The other week TPB AFK was selected to pitch at Hot Docs Forum in Toronto – ‘North America’s essential market for the international documentary community’. It’s great news! (Swedish article). It’s also cool to see that Hot Docs and the traditional documentary world is teaming up with Kickstarter with their own curated page.
Financing an indie docu is pretty far away from financing say, the movies that the companies suing the Pirate Bay are producing. At Hot Docs you get seven frantic minutes to pitch your film to a sea of TV-commissioners, distributors and film institutes. If you do well at the somewhat artificial moment on stage, the meetings after your pitch might lead to funding and/or distribution.
The typical hesitant response I got from TV-commissioners before I did the Kickstarter campaign was ‘Why would viewers in my country want to see a story about Swedish hackers?’ Our crowdfunding campaign put an end to that discussion and taught me that the documentary industry, much like the music industry’s A&R’s, don’t always know what their audiences want.
I also learned that the industry call the people that back or follow my unfinished film a ‘built in audience’.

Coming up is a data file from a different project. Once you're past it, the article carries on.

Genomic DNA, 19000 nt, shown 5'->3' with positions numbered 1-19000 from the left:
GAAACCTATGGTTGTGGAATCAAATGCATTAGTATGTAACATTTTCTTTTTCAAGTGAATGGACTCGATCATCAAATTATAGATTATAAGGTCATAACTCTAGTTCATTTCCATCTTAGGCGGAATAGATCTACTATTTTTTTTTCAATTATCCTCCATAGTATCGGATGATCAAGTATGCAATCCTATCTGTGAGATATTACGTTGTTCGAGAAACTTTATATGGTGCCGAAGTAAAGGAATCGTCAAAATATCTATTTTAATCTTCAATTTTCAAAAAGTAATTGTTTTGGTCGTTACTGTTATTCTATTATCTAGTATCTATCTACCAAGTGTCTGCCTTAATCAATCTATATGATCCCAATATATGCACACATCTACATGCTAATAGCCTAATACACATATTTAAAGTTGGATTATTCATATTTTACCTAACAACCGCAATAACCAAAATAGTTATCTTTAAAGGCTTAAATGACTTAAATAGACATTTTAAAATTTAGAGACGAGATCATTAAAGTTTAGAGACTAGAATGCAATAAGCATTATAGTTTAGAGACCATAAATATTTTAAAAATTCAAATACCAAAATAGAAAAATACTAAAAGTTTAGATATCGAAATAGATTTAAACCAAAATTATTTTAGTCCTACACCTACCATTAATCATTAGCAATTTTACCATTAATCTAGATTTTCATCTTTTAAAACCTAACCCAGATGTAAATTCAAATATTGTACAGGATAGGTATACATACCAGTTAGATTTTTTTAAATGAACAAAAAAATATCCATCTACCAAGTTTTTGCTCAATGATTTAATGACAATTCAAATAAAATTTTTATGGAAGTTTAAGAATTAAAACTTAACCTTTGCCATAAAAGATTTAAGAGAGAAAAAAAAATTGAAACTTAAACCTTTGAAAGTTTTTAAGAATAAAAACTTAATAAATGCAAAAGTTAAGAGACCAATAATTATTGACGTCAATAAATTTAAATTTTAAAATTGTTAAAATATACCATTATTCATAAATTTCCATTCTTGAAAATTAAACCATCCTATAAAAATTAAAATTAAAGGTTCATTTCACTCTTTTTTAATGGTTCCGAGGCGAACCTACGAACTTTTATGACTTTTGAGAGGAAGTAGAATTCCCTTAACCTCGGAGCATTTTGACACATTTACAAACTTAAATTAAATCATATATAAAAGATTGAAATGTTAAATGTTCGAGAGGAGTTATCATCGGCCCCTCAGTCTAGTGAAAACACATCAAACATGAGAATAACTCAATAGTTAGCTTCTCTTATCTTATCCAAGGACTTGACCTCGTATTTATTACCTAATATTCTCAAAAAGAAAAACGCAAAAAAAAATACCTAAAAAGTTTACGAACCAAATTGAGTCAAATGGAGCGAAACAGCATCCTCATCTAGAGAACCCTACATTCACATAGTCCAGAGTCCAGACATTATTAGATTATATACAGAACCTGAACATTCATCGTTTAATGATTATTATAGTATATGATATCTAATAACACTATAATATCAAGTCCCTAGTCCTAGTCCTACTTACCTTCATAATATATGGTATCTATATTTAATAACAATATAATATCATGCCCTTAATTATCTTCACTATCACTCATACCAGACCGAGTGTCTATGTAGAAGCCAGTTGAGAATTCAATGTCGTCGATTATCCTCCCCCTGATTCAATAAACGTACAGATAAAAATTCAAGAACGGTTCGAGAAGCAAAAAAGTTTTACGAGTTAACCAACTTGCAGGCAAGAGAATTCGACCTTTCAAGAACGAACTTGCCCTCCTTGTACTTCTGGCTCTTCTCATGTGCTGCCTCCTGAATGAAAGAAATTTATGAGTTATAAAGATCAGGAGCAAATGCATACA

Funding TPB AFK is pretty close to what’s been happening in the music industry over the last years. Musicians hook up with their audiences through Facebook, Youtube and Spotify (RIP Myspace). The likes and the views are the currencies they use to negotiate their deals with lables and publishers. I use my traffic the same way – to show traditional financers that backing a project with an existing audience means less risk for them.
The crowdfunding part in TPB AFK shouldn’t be seen as a substitute to traditional documentary funding, but as a powerful tool within the multi faceted funding model we’ve ended up with. Plus it’s great fun. The instant feedback from thousands of internet strangers is the strongest motivational force I’ve experienced.
Now I just gotta figure out how to get my tuk-tuk to Toronto.